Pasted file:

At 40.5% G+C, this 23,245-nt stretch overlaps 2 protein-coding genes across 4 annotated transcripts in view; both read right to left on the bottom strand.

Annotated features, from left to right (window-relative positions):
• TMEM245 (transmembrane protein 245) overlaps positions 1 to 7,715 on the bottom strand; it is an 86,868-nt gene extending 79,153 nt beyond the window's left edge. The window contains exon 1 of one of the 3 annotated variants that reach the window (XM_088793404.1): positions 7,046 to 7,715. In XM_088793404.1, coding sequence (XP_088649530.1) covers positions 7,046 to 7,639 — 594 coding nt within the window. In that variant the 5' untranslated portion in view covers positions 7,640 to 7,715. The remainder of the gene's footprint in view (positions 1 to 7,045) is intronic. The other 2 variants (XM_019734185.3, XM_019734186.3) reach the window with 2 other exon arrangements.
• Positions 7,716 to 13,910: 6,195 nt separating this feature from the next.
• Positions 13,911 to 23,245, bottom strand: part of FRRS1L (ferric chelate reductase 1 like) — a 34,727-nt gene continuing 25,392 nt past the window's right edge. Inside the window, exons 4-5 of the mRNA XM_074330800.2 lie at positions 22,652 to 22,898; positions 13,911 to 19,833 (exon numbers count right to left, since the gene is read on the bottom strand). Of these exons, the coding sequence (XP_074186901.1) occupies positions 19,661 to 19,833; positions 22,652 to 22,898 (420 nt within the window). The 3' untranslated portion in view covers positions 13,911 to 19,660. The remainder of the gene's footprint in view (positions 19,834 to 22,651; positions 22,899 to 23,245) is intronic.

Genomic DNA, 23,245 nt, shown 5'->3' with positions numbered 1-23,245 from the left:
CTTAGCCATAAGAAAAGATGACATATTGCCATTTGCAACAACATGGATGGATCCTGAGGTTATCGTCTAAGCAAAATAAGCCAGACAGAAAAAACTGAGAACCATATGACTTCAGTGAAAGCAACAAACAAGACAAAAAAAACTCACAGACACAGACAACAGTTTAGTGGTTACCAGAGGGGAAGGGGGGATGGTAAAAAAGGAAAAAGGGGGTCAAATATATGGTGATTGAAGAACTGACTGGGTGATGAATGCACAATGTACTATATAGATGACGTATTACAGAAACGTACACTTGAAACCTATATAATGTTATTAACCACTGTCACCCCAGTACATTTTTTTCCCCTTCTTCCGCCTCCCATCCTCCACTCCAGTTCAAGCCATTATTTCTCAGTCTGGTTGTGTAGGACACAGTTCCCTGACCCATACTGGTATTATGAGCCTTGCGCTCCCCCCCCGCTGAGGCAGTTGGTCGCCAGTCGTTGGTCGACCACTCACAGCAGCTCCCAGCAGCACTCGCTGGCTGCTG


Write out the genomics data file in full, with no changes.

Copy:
At 40.5% G+C, this 23,245-nt stretch overlaps 2 protein-coding genes across 4 annotated transcripts in view; both read right to left on the bottom strand.

Annotated features, from left to right (window-relative positions):
• TMEM245 (transmembrane protein 245) overlaps positions 1 to 7,715 on the bottom strand; it is an 86,868-nt gene extending 79,153 nt beyond the window's left edge. The window contains exon 1 of one of the 3 annotated variants that reach the window (XM_088793404.1): positions 7,046 to 7,715. In XM_088793404.1, coding sequence (XP_088649530.1) covers positions 7,046 to 7,639 — 594 coding nt within the window. In that variant the 5' untranslated portion in view covers positions 7,640 to 7,715. The remainder of the gene's footprint in view (positions 1 to 7,045) is intronic. The other 2 variants (XM_019734185.3, XM_019734186.3) reach the window with 2 other exon arrangements.
• Positions 7,716 to 13,910: 6,195 nt separating this feature from the next.
• Positions 13,911 to 23,245, bottom strand: part of FRRS1L (ferric chelate reductase 1 like) — a 34,727-nt gene continuing 25,392 nt past the window's right edge. Inside the window, exons 4-5 of the mRNA XM_074330800.2 lie at positions 22,652 to 22,898; positions 13,911 to 19,833 (exon numbers count right to left, since the gene is read on the bottom strand). Of these exons, the coding sequence (XP_074186901.1) occupies positions 19,661 to 19,833; positions 22,652 to 22,898 (420 nt within the window). The 3' untranslated portion in view covers positions 13,911 to 19,660. The remainder of the gene's footprint in view (positions 19,834 to 22,651; positions 22,899 to 23,245) is intronic.

Genomic DNA, 23,245 nt, shown 5'->3' with positions numbered 1-23,245 from the left:
CTTAGCCATAAGAAAAGATGACATATTGCCATTTGCAACAACATGGATGGATCCTGAGGTTATCGTCTAAGCAAAATAAGCCAGACAGAAAAAACTGAGAACCATATGACTTCAGTGAAAGCAACAAACAAGACAAAAAAAACTCACAGACACAGACAACAGTTTAGTGGTTACCAGAGGGGAAGGGGGGATGGTAAAAAAGGAAAAAGGGGGTCAAATATATGGTGATTGAAGAACTGACTGGGTGATGAATGCACAATGTACTATATAGATGACGTATTACAGAAACGTACACTTGAAACCTATATAATGTTATTAACCACTGTCACCCCAGTACATTTTTTTCCCCTTCTTCCGCCTCCCATCCTCCACTCCAGTTCAAGCCATTATTTCTCAGTCTGGTTGTGTAGGACACAGTTCCCTGACCCATACTGGTATTATGAGCCTTGCGCTCCCCCCCCGCTGAGGCAGTTGGTCGCCAGTCGTTGGTCGACCACTCACAGCAGCTCCCAGCAGCACTCGCTGGCTGCTG